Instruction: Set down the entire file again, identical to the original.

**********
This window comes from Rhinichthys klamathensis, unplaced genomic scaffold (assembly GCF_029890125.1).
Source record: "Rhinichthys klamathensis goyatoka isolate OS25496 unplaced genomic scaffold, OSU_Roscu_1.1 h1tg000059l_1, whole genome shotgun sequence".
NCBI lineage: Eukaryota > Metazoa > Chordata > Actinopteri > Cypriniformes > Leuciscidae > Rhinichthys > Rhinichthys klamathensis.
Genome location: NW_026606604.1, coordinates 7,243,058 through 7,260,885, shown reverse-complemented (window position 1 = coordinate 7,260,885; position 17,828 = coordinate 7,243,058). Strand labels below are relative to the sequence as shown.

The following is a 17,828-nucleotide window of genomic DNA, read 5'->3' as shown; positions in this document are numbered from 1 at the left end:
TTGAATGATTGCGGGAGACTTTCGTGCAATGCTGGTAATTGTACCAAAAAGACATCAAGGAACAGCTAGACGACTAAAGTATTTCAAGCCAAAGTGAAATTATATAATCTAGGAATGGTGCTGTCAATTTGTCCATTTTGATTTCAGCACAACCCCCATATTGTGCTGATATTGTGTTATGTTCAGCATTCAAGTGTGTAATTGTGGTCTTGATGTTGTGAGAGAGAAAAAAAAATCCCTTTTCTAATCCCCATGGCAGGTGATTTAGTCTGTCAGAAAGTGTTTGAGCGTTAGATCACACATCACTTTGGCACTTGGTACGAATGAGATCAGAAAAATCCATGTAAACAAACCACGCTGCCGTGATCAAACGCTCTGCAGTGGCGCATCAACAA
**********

This window comes from Rhinichthys klamathensis, unplaced genomic scaffold (assembly GCF_029890125.1).
Source record: "Rhinichthys klamathensis goyatoka isolate OS25496 unplaced genomic scaffold, OSU_Roscu_1.1 h1tg000059l_1, whole genome shotgun sequence".
NCBI lineage: Eukaryota > Metazoa > Chordata > Actinopteri > Cypriniformes > Leuciscidae > Rhinichthys > Rhinichthys klamathensis.
Genome location: NW_026606604.1, coordinates 7,243,058 through 7,260,885, shown reverse-complemented (window position 1 = coordinate 7,260,885; position 17,828 = coordinate 7,243,058). Strand labels below are relative to the sequence as shown.

The following is a 17,828-nucleotide window of genomic DNA, read 5'->3' as shown; positions in this document are numbered from 1 at the left end:
TTGAATGATTGCGGGAGACTTTCGTGCAATGCTGGTAATTGTACCAAAAAGACATCAAGGAACAGCTAGACGACTAAAGTATTTCAAGCCAAAGTGAAATTATATAATCTAGGAATGGTGCTGTCAATTTGTCCATTTTGATTTCAGCACAACCCCCATATTGTGCTGATATTGTGTTATGTTCAGCATTCAAGTGTGTAATTGTGGTCTTGATGTTGTGAGAGAGAAAAAAAAATCCCTTTTCTAATCCCCATGGCAGGTGATTTAGTCTGTCAGAAAGTGTTTGAGCGTTAGATCACACATCACTTTGGCACTTGGTACGAATGAGATCAGAAAAATCCATGTAAACAAACCACGCTGCCGTGATCAAACGCTCTGCAGTGGCGCATCAACAA